Around 1.6 million people in receipt of their state pension deferred taking it as of September 2016, according to data from the Department of Work & Pensions (DWP).
Around the same time, there were 12.95 million in receipt of the state pension, which means one in nine pensioners has chosen to defer taking their pot of cash.
According to Old Mutual Wealth, which submitted a freedom of information request to the DWP on this matter, these numbers may decline.
This is due to the fact that those who are reaching state pension age now, who receive the new state pension, may see little worth in deferring.
In April 2016 the government changed state pension rules so that eligibility became based on national insurance contributions.
In order to receive the full £155.65 per week individuals would need to have paid NI for at least 35 years.
From the 1.6 million individuals, 457,060 received a lump sum, an option available from April 2005 to April 2016.
The 1.1 million people who opted to receive a higher ongoing pension will, apart from a very small number, have reached their state pension age before 6 April 2016.
For these people, deferring state pension meant payments went up 1 per cent every five weeks, which equates to 10.8 per cent for each year it is deferred, Old Mutual Wealth calculated.
But if you reached state pension age on or after 6 April 2016, deferral is significantly less generous as payments increase by just under 5.8 per cent for each year of deferral.
According to Jon Greer, head of retirement policy at Old Mutual Wealth, deferring the state pension was a relatively generous option before the changes made by the government.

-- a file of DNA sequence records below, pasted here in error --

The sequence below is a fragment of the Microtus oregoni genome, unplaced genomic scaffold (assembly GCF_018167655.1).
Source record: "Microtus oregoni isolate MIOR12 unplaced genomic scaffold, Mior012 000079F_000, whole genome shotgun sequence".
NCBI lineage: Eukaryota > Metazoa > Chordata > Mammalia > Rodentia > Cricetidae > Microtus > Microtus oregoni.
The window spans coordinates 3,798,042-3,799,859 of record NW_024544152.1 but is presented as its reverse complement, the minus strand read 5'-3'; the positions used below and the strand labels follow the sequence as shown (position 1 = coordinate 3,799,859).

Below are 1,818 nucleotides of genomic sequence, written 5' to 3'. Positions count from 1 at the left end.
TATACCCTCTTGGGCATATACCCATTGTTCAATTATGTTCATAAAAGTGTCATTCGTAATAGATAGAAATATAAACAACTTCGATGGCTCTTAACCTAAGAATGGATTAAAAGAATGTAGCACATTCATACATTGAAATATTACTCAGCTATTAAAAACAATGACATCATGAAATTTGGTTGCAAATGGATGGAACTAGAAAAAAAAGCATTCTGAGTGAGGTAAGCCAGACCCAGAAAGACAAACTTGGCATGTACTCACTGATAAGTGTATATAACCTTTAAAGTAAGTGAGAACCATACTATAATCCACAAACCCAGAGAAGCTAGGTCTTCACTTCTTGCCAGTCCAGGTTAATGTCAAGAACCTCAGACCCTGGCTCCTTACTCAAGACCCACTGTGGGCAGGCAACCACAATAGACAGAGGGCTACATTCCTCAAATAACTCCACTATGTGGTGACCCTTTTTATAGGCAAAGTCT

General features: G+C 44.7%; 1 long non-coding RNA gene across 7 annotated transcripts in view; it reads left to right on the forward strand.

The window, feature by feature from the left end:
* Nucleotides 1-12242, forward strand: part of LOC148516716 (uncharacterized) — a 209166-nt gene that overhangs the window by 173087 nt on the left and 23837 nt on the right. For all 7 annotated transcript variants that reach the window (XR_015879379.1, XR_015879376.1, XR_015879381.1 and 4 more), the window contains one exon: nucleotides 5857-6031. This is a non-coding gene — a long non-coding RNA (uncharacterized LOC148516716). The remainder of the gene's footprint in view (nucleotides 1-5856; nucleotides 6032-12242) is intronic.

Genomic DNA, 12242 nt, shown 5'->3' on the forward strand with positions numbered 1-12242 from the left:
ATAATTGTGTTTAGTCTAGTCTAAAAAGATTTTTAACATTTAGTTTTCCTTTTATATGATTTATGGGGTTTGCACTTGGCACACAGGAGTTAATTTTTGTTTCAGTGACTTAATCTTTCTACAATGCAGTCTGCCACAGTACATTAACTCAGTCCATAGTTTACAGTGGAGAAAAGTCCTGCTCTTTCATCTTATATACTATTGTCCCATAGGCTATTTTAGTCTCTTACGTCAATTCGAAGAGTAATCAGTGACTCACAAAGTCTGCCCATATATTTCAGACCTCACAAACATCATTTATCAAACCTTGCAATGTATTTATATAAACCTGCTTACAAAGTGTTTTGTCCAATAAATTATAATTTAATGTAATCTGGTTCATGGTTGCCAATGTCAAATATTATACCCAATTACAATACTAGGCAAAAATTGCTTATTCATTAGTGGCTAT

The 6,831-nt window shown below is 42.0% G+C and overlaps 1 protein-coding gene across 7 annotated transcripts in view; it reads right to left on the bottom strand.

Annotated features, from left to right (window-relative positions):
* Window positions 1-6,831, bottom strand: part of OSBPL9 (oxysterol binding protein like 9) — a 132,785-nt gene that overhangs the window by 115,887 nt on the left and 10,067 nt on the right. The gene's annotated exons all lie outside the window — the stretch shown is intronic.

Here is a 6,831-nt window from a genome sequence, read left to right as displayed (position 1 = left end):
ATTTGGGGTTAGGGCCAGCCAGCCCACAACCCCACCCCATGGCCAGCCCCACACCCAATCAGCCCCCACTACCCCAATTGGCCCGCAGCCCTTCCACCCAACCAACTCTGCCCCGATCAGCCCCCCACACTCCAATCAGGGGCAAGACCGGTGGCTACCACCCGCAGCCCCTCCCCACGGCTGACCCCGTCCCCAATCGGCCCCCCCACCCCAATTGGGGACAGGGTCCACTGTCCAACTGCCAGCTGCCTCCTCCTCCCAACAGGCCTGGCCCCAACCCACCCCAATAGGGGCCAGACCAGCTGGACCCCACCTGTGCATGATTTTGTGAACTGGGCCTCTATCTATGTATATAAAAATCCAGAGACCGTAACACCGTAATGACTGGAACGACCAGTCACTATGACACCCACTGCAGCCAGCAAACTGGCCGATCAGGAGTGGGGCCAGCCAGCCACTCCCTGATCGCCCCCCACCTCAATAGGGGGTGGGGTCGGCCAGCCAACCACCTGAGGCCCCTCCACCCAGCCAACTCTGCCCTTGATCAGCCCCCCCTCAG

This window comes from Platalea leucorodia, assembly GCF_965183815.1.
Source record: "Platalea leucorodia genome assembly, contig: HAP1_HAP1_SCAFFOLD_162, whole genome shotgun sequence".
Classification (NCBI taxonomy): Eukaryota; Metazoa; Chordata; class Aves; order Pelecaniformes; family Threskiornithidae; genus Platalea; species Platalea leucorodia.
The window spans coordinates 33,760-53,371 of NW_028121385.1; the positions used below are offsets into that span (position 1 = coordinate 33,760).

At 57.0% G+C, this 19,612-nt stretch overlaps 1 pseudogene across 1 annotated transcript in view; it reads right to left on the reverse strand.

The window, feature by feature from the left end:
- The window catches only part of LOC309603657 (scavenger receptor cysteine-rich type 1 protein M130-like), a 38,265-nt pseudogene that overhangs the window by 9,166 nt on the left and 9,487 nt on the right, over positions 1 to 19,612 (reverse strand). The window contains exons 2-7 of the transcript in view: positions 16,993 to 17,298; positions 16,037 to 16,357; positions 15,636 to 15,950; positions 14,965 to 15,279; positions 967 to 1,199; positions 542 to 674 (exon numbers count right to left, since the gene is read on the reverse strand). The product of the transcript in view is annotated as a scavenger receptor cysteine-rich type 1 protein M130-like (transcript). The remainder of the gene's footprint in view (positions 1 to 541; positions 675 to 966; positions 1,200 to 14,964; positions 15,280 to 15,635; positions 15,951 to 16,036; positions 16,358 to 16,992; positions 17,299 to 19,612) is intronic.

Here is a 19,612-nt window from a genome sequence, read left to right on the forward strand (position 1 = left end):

He said: “However, this option is no longer as valuable as it used to be. Average life expectancy at 65 is 18.8 years for men and 21.2 for women.
“If you invested the state pension you receive over a year and assume a return that meets inflation, and compared that with the extra pension you would get by deferring over a similar period it is of negligible benefit for men and only slightly better for women.
“Of course, the decision also needs to take account of a person’s health, their tax position and the effect it will have on benefits such as pension credit and housing benefit, and those considering deferring should seek appropriate advice or guidance.”
According to Malcolm McLean, senior consultant with Barnett Waddingham, these numbers are not surprising.
He said: “The reasons for pensioners deferring their state pension is to get a bigger weekly pension at a later date when they decide they want and/or need to start receiving it.
“This would typically be someone who perhaps was still working on past their state pension age or was in receipt of a generous private pension, had no immediate financial need to access their pension and was in reasonable good health with a normal or above average life expectancy.